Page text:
TUCSON, Ariz. (KOLD News 13) - Many people around Tucson have reached out to offer their help in the effort to fight the Bighorn and Tortolia Fire, which has impacted the Foothills and Oro Valley Community.
The Following is a statement from the Coronado National Forest:
We have received offers from folks who want to share their appreciation with those working the Bighorn Fire by providing food, beverages or other donations. It is heartwarming people realize the dedication and effort firefighters and support personnel are putting into suppressing the fire.
Donations can be tricky, as fire camps is a self-contained organization. Meals, refreshments, firefighting gear, medical services and more are provided in camp.
Firefighters are on a strict dietary regimen with a required number of calories per day appropriately divided into proteins, carbohydrates and fats. Their meals and refreshments are provided to meet those guidelines.
So we really can’t accept food or other tangible forms of appreciation.
What we usually ask is that people make signs and flyers thanking firefighters, crews and support personnel and post them in highly-visible locations. Or drop them by the Fire Information tent/trailer//building so they can be posted around fire camp. Firefighting is hard work often done in remote areas. Firefighters may be separated from their families for weeks at a time. Kind words of thanks go a long way toward feeling appreciated and lifting spirits.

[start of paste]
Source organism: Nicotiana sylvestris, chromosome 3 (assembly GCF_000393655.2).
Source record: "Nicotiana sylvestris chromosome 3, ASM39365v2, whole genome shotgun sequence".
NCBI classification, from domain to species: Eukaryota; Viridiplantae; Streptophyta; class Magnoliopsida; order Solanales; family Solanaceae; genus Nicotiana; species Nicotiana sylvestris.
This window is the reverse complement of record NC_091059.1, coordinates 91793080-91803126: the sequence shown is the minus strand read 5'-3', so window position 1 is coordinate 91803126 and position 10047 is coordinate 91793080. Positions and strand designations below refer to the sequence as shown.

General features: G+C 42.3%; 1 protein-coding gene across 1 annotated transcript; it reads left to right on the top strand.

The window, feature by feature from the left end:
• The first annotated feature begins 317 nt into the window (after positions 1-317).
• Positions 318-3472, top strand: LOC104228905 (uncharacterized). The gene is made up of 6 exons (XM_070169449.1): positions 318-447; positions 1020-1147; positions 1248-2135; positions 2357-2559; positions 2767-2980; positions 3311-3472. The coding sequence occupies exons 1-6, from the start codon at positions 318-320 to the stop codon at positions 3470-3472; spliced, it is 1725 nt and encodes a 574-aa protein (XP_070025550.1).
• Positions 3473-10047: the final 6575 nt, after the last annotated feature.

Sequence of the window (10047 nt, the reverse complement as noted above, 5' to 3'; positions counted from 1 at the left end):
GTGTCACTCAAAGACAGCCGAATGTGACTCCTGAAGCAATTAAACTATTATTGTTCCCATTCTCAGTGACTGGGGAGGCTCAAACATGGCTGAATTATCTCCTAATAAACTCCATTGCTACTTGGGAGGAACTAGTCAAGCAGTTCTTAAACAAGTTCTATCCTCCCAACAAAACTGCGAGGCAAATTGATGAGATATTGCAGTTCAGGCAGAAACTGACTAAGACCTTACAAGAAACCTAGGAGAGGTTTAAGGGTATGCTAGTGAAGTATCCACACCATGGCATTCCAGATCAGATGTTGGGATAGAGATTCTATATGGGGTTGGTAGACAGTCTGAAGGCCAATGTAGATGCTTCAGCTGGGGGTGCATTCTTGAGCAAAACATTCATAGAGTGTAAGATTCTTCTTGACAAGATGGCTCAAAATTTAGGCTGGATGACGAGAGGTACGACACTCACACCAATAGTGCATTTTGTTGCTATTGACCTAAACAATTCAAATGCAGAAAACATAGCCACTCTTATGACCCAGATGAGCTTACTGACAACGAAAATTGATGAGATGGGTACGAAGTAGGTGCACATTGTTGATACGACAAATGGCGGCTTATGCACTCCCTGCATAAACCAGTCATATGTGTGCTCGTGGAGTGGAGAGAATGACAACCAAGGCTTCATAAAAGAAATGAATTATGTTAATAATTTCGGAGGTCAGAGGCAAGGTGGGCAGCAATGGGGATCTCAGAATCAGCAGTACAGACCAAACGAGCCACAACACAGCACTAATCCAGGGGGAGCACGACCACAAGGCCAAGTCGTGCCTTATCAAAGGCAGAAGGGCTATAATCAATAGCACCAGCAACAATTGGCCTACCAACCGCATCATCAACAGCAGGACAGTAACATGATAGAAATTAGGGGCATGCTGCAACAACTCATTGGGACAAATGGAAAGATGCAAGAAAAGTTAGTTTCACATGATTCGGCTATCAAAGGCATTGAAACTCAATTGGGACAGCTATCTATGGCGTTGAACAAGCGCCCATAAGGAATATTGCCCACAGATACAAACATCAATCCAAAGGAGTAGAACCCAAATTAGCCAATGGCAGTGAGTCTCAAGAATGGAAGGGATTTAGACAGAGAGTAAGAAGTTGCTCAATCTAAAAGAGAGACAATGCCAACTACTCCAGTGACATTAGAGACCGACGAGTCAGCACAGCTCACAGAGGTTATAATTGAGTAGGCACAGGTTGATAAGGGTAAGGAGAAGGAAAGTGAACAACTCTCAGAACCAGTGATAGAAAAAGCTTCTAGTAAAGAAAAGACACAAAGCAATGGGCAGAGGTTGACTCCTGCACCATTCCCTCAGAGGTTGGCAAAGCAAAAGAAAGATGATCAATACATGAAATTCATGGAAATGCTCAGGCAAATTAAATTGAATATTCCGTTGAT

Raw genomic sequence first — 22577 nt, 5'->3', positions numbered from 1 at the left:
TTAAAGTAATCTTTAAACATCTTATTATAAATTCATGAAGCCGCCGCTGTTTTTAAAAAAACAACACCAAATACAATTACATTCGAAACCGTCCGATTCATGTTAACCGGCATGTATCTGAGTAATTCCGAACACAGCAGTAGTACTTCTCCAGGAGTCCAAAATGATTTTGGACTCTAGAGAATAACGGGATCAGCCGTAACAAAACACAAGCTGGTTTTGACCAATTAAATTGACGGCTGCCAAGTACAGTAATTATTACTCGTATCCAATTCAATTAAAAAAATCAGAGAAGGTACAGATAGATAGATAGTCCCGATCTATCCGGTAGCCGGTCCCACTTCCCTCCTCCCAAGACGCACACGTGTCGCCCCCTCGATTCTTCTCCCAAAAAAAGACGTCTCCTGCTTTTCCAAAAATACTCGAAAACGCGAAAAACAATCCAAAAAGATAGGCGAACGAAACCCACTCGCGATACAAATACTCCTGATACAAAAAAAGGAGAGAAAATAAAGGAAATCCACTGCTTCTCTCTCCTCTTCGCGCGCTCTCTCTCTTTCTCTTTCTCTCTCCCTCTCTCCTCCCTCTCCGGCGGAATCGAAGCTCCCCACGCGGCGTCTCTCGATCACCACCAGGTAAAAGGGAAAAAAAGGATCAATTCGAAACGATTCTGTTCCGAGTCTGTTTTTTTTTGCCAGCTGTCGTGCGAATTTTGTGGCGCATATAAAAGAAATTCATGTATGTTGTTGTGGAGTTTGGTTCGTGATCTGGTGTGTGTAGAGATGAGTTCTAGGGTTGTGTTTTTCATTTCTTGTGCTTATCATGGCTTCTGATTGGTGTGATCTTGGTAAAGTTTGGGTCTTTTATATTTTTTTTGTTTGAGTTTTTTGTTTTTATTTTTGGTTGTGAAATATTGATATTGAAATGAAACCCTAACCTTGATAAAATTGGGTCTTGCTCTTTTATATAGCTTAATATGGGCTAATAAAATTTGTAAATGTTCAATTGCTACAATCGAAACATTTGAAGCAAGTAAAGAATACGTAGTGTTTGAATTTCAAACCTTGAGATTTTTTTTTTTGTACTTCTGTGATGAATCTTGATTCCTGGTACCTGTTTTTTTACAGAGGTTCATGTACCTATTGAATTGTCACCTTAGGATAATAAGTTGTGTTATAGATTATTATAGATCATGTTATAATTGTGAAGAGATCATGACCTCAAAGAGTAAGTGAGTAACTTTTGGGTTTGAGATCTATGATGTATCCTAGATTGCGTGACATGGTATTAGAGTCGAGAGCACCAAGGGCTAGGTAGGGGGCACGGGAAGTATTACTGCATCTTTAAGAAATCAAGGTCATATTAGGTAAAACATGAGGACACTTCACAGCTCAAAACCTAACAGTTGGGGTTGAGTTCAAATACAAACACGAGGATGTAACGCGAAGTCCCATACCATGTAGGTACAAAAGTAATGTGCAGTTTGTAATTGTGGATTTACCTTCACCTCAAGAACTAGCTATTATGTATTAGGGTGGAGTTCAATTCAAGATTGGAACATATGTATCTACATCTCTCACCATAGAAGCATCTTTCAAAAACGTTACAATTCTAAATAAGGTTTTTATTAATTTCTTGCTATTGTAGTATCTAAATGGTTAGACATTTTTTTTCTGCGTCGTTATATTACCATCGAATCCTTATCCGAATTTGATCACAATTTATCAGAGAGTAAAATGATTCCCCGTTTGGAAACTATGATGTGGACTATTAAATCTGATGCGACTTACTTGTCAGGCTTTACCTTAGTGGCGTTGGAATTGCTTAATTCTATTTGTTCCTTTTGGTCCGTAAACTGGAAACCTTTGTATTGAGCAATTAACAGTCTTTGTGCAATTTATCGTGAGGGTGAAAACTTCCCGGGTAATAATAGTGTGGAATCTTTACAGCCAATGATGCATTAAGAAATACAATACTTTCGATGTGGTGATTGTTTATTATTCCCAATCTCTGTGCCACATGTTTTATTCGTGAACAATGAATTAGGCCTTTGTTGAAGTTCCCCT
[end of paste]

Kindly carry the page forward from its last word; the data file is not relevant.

Sometimes people also offer to help. Similarly, each position within the fire organization must meet specific qualifications to be updated annually. We have these listed on cards we carry with us and show upon arriving to a fire assignment. If we’re not qualified for the job we want to do, or can’t show that we are, we are turned away. So we can't just show up and go to work.
We ask those who want to help to become a part of our information network. Spread the word among information networks regarding area and trail closures, keeping roadways open for fire support vehicles, and keeping drones away from wildfires. If we are in fire, smoking or shooting restrictions, like the Coronado National Forest is now, we also ask that information be shared. In this way people can be “force multipliers” and help share important information that may prevent wildfires or assist those working on fires already burning.
You can add a photo or video of the fire crews in action here: